Submarine Cable Repairing

This article talks about the submarine cable repairing. You may find this information at Wikipedia, but I took those information to summarize here for our readers.

Submarine cables can be broken by fishing trawlers, anchoring, undersea avalanches and even shark bites. Cable damages were common in the early cable laying era due to the use of simple materials and the laying of cables directly on the ocean floor rather than burying the cables in trenches in more vulnerable areas. Cables were also sometimes cut by enemy forces in wartime. Cable breaks are by no means a thing of the past, with more than 50 repairs a year in the Atlantic alone, and significant breaks in 2006 and 2008.

The damaged submarine cable portion is brought to the surface using a grapple in order to effect repair it. Deep sea cables must be cut at the seabed and each end separately brought to the surface, whereupon a new section is spliced in. The repaired cable is longer than the original, so the excess is deliberately laid in a ‘U’ shape on the seabed. A submersible can be used to repair cables that lie in shallower waters.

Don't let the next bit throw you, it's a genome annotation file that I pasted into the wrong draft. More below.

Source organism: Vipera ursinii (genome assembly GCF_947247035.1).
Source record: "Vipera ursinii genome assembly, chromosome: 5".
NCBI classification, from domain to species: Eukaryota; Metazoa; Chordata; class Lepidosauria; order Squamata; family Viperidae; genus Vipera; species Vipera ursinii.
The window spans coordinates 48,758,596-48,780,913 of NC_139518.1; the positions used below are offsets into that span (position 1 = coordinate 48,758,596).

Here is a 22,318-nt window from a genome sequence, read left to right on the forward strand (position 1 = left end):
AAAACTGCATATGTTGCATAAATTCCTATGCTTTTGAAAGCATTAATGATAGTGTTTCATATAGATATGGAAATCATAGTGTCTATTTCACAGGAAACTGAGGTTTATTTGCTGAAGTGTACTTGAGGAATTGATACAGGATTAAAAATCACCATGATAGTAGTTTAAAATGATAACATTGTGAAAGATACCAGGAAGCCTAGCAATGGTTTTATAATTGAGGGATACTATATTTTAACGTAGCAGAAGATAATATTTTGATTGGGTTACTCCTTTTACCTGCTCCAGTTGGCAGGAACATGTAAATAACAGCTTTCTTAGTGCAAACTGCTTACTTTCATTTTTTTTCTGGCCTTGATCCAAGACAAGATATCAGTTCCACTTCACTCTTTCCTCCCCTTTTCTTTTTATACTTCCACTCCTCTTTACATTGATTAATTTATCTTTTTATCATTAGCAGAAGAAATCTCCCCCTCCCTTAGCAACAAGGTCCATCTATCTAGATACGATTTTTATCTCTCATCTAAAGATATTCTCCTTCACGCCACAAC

The damaged submarine cable is retrieved from the seafloor using a grapnel to snag and pull it up to the surface. After bringing it on board, the damaged sections will be removed. New cable sections will be spliced to reconnect the severed ends of the cable. The cable is then tested and brought back to the sea bottom.

A number of ports near important cable routes became homes to specialised cable repair ships. Halifax, Nova Scotia was home to a half dozen such vessels for most of the 20th century including long-lived vessels such as the CS Cyrus West Field, CS Minia and CS Mackay-Bennett.

The latter two were contracted to recover victims from the sinking of the RMS Titanic. The crews of these vessels developed many new techniques and devices to repair and improve cable laying, such as the “plough.

Typically, submarine cable repairing takes several days for the ship to reach fault position. Depending on the weather conditions, the repairing process will take 3-5 days once the ship is on site. Sometimes the repairing takes even longer if bad weather is involved.


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